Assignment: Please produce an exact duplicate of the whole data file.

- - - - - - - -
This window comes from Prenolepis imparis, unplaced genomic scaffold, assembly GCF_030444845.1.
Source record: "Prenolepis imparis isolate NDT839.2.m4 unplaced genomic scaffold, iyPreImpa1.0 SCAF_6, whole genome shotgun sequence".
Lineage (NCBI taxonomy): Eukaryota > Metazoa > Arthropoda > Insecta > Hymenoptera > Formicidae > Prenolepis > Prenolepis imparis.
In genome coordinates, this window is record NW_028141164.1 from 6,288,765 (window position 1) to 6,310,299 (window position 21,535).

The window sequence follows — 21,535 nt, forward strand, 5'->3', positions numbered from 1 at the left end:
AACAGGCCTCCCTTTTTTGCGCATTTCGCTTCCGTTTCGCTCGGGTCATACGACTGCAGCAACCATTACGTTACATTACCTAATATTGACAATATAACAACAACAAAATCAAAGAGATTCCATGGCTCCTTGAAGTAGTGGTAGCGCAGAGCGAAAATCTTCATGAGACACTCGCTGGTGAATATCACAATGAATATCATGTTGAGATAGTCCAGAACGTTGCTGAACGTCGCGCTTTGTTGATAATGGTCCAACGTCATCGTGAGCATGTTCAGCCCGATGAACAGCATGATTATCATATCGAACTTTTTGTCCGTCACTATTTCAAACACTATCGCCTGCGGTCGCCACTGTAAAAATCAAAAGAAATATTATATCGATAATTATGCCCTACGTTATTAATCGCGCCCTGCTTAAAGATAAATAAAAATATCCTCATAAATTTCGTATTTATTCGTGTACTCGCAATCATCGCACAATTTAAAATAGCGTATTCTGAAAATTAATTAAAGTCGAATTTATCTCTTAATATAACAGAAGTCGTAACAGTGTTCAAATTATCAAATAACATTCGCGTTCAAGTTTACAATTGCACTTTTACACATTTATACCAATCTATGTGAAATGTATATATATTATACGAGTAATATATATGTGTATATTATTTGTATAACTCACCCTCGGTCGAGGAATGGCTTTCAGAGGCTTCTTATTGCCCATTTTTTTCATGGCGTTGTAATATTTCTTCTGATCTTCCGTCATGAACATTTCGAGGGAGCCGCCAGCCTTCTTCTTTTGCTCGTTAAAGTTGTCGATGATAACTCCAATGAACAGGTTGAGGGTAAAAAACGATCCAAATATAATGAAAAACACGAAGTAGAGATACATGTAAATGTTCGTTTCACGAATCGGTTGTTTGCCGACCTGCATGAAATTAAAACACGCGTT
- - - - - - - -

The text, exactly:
This window comes from Prenolepis imparis, unplaced genomic scaffold, assembly GCF_030444845.1.
Source record: "Prenolepis imparis isolate NDT839.2.m4 unplaced genomic scaffold, iyPreImpa1.0 SCAF_6, whole genome shotgun sequence".
Lineage (NCBI taxonomy): Eukaryota > Metazoa > Arthropoda > Insecta > Hymenoptera > Formicidae > Prenolepis > Prenolepis imparis.
In genome coordinates, this window is record NW_028141164.1 from 6,288,765 (window position 1) to 6,310,299 (window position 21,535).

The window sequence follows — 21,535 nt, forward strand, 5'->3', positions numbered from 1 at the left end:
AACAGGCCTCCCTTTTTTGCGCATTTCGCTTCCGTTTCGCTCGGGTCATACGACTGCAGCAACCATTACGTTACATTACCTAATATTGACAATATAACAACAACAAAATCAAAGAGATTCCATGGCTCCTTGAAGTAGTGGTAGCGCAGAGCGAAAATCTTCATGAGACACTCGCTGGTGAATATCACAATGAATATCATGTTGAGATAGTCCAGAACGTTGCTGAACGTCGCGCTTTGTTGATAATGGTCCAACGTCATCGTGAGCATGTTCAGCCCGATGAACAGCATGATTATCATATCGAACTTTTTGTCCGTCACTATTTCAAACACTATCGCCTGCGGTCGCCACTGTAAAAATCAAAAGAAATATTATATCGATAATTATGCCCTACGTTATTAATCGCGCCCTGCTTAAAGATAAATAAAAATATCCTCATAAATTTCGTATTTATTCGTGTACTCGCAATCATCGCACAATTTAAAATAGCGTATTCTGAAAATTAATTAAAGTCGAATTTATCTCTTAATATAACAGAAGTCGTAACAGTGTTCAAATTATCAAATAACATTCGCGTTCAAGTTTACAATTGCACTTTTACACATTTATACCAATCTATGTGAAATGTATATATATTATACGAGTAATATATATGTGTATATTATTTGTATAACTCACCCTCGGTCGAGGAATGGCTTTCAGAGGCTTCTTATTGCCCATTTTTTTCATGGCGTTGTAATATTTCTTCTGATCTTCCGTCATGAACATTTCGAGGGAGCCGCCAGCCTTCTTCTTTTGCTCGTTAAAGTTGTCGATGATAACTCCAATGAACAGGTTGAGGGTAAAAAACGATCCAAATATAATGAAAAACACGAAGTAGAGATACATGTAAATGTTCGTTTCACGAATCGGTTGTTTGCCGACCTGCATGAAATTAAAACACGCGTT